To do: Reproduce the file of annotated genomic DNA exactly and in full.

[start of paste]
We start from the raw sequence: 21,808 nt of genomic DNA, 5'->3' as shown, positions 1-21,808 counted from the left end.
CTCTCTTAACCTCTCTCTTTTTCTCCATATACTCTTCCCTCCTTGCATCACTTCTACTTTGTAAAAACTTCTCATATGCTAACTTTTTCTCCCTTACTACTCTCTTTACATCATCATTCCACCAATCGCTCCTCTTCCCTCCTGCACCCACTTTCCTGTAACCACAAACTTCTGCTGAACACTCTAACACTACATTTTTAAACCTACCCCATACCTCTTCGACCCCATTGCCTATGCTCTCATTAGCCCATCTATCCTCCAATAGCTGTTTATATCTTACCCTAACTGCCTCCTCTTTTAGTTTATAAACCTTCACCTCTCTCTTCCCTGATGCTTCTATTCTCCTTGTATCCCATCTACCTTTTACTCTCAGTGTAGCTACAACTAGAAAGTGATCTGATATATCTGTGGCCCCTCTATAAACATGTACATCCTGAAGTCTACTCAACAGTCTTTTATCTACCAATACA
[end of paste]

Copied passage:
We start from the raw sequence: 21,808 nt of genomic DNA, 5'->3' as shown, positions 1-21,808 counted from the left end.
CTCTCTTAACCTCTCTCTTTTTCTCCATATACTCTTCCCTCCTTGCATCACTTCTACTTTGTAAAAACTTCTCATATGCTAACTTTTTCTCCCTTACTACTCTCTTTACATCATCATTCCACCAATCGCTCCTCTTCCCTCCTGCACCCACTTTCCTGTAACCACAAACTTCTGCTGAACACTCTAACACTACATTTTTAAACCTACCCCATACCTCTTCGACCCCATTGCCTATGCTCTCATTAGCCCATCTATCCTCCAATAGCTGTTTATATCTTACCCTAACTGCCTCCTCTTTTAGTTTATAAACCTTCACCTCTCTCTTCCCTGATGCTTCTATTCTCCTTGTATCCCATCTACCTTTTACTCTCAGTGTAGCTACAACTAGAAAGTGATCTGATATATCTGTGGCCCCTCTATAAACATGTACATCCTGAAGTCTACTCAACAGTCTTTTATCTACCAATACA